CHC@LAA: Aybar singles home one run in the second

TEMPE, Ariz. -- Kole Calhoun had the day off Sunday, so Erick Aybar was in the leadoff spot for the Angels' home game against the A's.

If only he could stay there.

"I'd love to, because you're batting directly in front of people that can bring you in," the Angels' switch-hitting shortstop said in Spanish. "But I don't make that decision; the manager does. When I'm playing, I have no complaints about batting first or second, eighth or ninth. I just want to play."

Angels manager Mike Scioscia admitted Aybar is "more of a matchup guy" at the leadoff spot at this point. He has the speed and is a good bunter, but Aybar's career .317 on-base percentage, not to mention the .301 mark he finished with last season, will probably keep him batting eighth or ninth for most of the 2014 season.

Since Aybar doesn't walk a lot, he needs to be in a good groove offensively to get on base.

"Erick's on-base hasn't been horrible," Scioscia said. "Some years it's been down. But I think, overall, Erick's a guy who gets on base. He bunts a lot and manages to set the table. He's more of a matchup guy to hit up top, but he gets on base enough when he's going right."

Pujols feels great, expects heavy spring workload

Outlook: Pujols' output uncertain going into season

TEMPE, Ariz. -- So far, so good for Albert Pujols and his hopes for a healthy season.

"Knock on wood, everything feels great," the Angels' first baseman said Sunday morning, searching for some wood to literally knock. "I'm really happy with how I feel."

Pujols, coming off a season that ended after 99 pain-filled games on July 26, started at first base in two of the Angels' first three Cactus League games. His left foot, hindered by plantar fasciitis starting in the second week of Spring Training last year, is no longer an issue. His right knee, still recovering from arthroscopic surgery as the 2013 season went on, is perfectly healthy. And any soreness he's had in the first few days of camp is causing no conern.

Angers manager Mike Scioscia said Pujols is "moving as well as he has in four or five years."

"I feel really good, man," Pujols said. "I'm happy. I'm moving good. Hopefully just get better and better every day, stronger."

Pujols expects to get a lot of time at first base this spring.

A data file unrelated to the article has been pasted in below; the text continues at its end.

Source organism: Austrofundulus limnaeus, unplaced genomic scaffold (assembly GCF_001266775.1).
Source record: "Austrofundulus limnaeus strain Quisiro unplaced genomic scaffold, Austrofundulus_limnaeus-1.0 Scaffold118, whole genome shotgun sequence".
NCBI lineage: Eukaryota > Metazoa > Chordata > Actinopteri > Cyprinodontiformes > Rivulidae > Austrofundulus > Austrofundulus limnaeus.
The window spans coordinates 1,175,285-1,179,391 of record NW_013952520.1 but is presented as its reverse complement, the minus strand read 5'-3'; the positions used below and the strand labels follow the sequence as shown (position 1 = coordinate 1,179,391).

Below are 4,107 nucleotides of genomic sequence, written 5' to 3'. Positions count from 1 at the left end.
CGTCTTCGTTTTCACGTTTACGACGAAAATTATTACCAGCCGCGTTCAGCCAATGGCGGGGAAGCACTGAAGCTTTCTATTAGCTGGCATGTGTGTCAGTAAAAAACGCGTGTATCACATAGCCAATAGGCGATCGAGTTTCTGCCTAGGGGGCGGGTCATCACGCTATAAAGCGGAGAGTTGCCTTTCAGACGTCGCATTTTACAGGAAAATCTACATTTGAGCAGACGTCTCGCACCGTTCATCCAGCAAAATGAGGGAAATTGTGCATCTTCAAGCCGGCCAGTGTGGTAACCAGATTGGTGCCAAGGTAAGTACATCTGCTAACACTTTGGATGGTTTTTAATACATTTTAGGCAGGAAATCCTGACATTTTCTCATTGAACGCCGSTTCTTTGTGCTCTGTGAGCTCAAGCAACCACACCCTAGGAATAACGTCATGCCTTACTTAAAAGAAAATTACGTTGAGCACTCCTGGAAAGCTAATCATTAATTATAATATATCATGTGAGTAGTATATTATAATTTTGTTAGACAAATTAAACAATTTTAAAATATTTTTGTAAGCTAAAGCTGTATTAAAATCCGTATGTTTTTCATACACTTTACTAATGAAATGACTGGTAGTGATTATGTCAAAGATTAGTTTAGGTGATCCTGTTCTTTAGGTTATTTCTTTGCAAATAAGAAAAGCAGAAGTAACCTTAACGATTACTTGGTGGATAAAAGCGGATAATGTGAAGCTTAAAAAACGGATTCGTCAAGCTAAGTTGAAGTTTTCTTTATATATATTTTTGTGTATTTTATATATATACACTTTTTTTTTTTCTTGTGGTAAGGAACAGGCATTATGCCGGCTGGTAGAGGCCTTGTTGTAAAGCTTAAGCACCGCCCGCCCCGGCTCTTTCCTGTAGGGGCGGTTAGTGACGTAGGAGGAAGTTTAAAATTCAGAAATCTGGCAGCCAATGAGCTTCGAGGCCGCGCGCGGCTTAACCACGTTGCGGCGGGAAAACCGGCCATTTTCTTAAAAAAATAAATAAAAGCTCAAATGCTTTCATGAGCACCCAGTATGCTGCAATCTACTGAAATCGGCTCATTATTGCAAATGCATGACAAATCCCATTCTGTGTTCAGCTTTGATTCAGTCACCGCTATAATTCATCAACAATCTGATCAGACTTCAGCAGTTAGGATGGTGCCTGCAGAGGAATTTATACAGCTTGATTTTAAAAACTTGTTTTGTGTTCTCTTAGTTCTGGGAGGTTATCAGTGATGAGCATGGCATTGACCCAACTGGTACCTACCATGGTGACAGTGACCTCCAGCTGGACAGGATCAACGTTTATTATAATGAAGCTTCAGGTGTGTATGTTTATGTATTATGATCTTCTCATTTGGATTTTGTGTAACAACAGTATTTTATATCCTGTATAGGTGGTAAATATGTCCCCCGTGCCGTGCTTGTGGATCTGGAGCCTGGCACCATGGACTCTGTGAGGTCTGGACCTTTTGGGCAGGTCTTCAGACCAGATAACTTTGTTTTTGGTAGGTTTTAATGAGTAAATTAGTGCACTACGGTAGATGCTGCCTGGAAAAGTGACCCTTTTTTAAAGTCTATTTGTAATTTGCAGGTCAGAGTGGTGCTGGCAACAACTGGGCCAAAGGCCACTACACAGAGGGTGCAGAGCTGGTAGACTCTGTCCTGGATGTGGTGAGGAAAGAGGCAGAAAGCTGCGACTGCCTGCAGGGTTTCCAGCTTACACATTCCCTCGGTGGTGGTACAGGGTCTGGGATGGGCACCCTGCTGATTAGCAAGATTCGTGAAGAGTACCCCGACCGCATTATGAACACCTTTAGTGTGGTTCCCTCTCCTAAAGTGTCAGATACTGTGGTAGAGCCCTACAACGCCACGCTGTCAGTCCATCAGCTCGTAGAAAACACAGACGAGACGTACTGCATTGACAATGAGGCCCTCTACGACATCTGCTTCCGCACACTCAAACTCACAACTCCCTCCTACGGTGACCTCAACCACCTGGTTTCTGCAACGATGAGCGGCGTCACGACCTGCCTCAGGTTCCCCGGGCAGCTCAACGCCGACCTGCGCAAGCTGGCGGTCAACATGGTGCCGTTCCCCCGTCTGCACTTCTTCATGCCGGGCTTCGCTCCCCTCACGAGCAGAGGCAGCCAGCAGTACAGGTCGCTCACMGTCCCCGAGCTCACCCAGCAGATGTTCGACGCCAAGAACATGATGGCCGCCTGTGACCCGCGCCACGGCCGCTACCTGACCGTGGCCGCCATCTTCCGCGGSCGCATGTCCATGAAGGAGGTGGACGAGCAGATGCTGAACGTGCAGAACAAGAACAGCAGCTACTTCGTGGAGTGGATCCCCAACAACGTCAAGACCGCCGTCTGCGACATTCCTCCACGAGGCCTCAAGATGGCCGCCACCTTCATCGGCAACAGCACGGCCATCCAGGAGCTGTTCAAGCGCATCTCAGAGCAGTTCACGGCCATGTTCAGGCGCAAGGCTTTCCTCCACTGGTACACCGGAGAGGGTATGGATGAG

"I don't know if it's going to be every day, but pretty much -- as much as I can," Pujols said. "I'm pretty sure it's going to be a lot that I'm going to be playing first here."

The 34-year-old understands he won't be playing 162 games at first base during the regular season, even if he remains 100 percent all summer. There are Sunday afternoon games that follow Saturday nights, long road trips, first games in new cities after long flights.

Pujols doesn't have a number in his head for how many games he wants to play his position this year, but if he continues to feel like this, he expects to do so "95 percent of the time."

"I'm just going to do what my body's telling me," he said. "Go out there and play. I'm getting paid to play, and I try to do the best I can to help this organization to win."

Blanton pitches 2 1/3 innings with increased deception

STL@LAA: Blanton tallies seven strikeouts over 5 2/3

TEMPE, Ariz. -- Joe Blanton's wide-ranging mechanical tweaks over the offseason and into the spring have centered mostly on re-establishing his deception, which is why Mike Scioscia called a rough first outing on Sunday "a step forward" nonetheless.

"It looked like he had better deception," Scioscia said. "It looked like the ball was down, and definitely his fastball-changeup combo was in play."

Blanton, with $8.5 million left on his contract and an uncertain future with the team, gave up a single to Jed Lowrie, a single to Josh Donaldson and a two-run double to Yoenis Cespedes to start his outing in the fifth. But the 33-year-old right-hander retired seven of the next eight batters he faced, walking one and striking out two to finish on a positive note.

Blanton is focusing on once again rocking back in his delivery, which makes it tougher for hitters to pick up the ball from his hand, and Scioscia is at least seeing that come into play.

"You can see him staying closed a little longer and I think he's hiding the ball a little bit better," Scioscia said. "He's working hard to get back to where he can be."

Worth noting

Dane De La Rosa pitched a scoreless fourth inning Sunday, striking out three batters and walking three batters. No Angels pitcher has done that in the regular season since at least 1984, according to research by the Angels' public relations department.

Josh Hamilton, who strained his left calf on Tuesday, "has made a lot of progress in the last couple days," Scioscia said Sunday. Hamilton continues to hit and throw off one knee.